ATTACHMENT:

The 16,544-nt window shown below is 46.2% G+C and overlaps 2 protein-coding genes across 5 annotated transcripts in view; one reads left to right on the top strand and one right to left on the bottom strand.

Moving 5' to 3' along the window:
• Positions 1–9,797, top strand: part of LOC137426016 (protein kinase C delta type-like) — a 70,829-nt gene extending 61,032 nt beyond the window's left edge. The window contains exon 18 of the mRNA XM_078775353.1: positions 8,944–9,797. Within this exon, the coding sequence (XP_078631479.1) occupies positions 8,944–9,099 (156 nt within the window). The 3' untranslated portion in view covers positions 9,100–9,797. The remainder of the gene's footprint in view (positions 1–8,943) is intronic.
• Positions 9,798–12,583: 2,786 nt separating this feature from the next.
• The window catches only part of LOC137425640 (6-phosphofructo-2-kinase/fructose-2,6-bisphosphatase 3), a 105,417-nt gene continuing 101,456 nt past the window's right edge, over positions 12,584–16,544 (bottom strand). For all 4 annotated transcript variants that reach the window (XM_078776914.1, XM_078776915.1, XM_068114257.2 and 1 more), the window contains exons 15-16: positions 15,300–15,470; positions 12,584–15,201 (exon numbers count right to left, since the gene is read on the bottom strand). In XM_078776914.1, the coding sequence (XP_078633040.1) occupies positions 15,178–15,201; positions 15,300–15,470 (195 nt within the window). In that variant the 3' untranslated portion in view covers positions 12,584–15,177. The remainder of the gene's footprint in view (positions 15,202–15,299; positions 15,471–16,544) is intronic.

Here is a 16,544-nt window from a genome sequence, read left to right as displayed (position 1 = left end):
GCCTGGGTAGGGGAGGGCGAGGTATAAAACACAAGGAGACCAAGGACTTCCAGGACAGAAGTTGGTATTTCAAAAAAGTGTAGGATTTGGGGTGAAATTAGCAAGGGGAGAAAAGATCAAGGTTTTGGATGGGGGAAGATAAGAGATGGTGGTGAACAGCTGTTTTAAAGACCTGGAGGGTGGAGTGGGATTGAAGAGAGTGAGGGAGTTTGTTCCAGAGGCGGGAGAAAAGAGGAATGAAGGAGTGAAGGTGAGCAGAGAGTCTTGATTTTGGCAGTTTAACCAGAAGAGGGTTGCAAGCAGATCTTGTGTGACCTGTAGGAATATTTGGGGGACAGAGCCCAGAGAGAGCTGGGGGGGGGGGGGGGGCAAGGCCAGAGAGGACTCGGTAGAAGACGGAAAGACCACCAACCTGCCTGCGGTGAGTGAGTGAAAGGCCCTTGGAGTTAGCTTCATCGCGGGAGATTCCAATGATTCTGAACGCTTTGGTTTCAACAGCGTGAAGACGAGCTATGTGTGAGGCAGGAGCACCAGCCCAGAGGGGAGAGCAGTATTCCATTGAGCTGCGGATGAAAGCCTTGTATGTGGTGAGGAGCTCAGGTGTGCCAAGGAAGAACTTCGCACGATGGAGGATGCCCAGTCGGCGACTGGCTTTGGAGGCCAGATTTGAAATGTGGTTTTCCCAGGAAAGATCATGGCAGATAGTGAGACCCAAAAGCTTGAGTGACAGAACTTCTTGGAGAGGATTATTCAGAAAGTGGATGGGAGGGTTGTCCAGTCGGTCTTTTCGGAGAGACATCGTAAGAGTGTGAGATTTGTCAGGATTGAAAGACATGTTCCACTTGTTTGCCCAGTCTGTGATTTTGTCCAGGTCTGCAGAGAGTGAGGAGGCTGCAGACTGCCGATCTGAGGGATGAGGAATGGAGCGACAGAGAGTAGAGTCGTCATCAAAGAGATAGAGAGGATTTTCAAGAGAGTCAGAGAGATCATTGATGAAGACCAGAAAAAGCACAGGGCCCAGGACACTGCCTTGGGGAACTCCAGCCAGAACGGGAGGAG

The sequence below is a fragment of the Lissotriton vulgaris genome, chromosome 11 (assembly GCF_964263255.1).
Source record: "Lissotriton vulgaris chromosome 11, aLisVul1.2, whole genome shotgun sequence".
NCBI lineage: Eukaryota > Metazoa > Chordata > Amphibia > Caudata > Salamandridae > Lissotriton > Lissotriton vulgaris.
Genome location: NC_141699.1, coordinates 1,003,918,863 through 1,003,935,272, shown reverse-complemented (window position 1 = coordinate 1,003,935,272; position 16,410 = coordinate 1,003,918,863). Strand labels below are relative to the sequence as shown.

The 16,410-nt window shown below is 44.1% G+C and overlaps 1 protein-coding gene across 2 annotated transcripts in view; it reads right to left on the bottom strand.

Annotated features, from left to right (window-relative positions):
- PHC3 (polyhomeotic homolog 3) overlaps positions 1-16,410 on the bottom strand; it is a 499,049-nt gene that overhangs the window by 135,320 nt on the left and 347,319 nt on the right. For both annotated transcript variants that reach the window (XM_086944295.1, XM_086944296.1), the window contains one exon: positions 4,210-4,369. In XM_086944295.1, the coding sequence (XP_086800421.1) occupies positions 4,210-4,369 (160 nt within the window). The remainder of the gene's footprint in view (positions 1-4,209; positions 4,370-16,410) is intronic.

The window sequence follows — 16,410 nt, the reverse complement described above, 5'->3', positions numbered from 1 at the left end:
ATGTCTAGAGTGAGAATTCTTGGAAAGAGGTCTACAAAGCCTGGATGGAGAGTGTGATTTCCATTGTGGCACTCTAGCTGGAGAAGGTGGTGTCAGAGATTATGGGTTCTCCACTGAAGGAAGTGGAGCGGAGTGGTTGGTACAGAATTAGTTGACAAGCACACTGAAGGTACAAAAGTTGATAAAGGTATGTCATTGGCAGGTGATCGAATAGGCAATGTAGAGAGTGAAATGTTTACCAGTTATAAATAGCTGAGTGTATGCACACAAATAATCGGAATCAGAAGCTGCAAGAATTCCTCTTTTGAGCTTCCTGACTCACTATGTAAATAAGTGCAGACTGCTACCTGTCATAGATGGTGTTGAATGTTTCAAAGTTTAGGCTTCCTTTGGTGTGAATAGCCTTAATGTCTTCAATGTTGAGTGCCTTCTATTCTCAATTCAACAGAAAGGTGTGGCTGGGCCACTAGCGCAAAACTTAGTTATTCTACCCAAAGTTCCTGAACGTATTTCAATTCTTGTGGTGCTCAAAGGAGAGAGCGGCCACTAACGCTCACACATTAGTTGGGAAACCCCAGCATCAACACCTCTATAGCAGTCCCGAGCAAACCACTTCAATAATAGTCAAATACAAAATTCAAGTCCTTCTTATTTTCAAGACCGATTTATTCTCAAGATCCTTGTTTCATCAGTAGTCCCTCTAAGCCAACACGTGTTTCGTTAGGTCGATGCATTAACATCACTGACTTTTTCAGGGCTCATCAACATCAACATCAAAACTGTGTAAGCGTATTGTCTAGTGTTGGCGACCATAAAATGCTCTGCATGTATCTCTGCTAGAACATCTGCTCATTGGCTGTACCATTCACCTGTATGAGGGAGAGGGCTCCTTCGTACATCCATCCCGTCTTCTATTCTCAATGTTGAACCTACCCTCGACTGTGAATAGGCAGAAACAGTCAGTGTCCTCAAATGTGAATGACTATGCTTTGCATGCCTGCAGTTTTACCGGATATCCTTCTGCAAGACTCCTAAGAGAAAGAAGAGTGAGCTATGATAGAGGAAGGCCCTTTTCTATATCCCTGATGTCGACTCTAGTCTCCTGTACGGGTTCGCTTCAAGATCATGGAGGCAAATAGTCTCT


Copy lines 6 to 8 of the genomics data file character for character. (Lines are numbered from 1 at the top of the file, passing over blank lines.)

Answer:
Here is a 16,544-nt window from a genome sequence, read left to right as displayed (position 1 = left end):
GCCTGGGTAGGGGAGGGCGAGGTATAAAACACAAGGAGACCAAGGACTTCCAGGACAGAAGTTGGTATTTCAAAAAAGTGTAGGATTTGGGGTGAAATTAGCAAGGGGAGAAAAGATCAAGGTTTTGGATGGGGGAAGATAAGAGATGGTGGTGAACAGCTGTTTTAAAGACCTGGAGGGTGGAGTGGGATTGAAGAGAGTGAGGGAGTTTGTTCCAGAGGCGGGAGAAAAGAGGAATGAAGGAGTGAAGGTGAGCAGAGAGTCTTGATTTTGGCAGTTTAACCAGAAGAGGGTTGCAAGCAGATCTTGTGTGACCTGTAGGAATATTTGGGGGACAGAGCCCAGAGAGAGCTGGGGGGGGGGGGGGGGCAAGGCCAGAGAGGACTCGGTAGAAGACGGAAAGACCACCAACCTGCCTGCGGTGAGTGAGTGAAAGGCCCTTGGAGTTAGCTTCATCGCGGGAGATTCCAATGATTCTGAACGCTTTGGTTTCAACAGCGTGAAGACGAGCTATGTGTGAGGCAGGAGCACCAGCCCAGAGGGGAGAGCAGTATTCCATTGAGCTGCGGATGAAAGCCTTGTATGTGGTGAGGAGCTCAGGTGTGCCAAGGAAGAACTTCGCACGATGGAGGATGCCCAGTCGGCGACTGGCTTTGGAGGCCAGATTTGAAATGTGGTTTTCCCAGGAAAGATCATGGCAGATAGTGAGACCCAAAAGCTTGAGTGACAGAACTTCTTGGAGAGGATTATTCAGAAAGTGGATGGGAGGGTTGTCCAGTCGGTCTTTTCGGAGAGACATCGTAAGAGTGTGAGATTTGTCAGGATTGAAAGACATGTTCCACTTGTTTGCCCAGTCTGTGATTTTGTCCAGGTCTGCAGAGAGTGAGGAGGCTGCAGACTGCCGATCTGAGGGATGAGGAATGGAGCGACAGAGAGTAGAGTCGTCATCAAAGAGATAGAGAGGATTTTCAAGAGAGTCAGAGAGATCATTGATGAAGACCAGAAAAAGCACAGGGCCCAGGACACTGCCTTGGGGAACTCCAGCCAGAACGGGAGGAG

The sequence below is a fragment of the Lissotriton vulgaris genome, chromosome 11 (assembly GCF_964263255.1).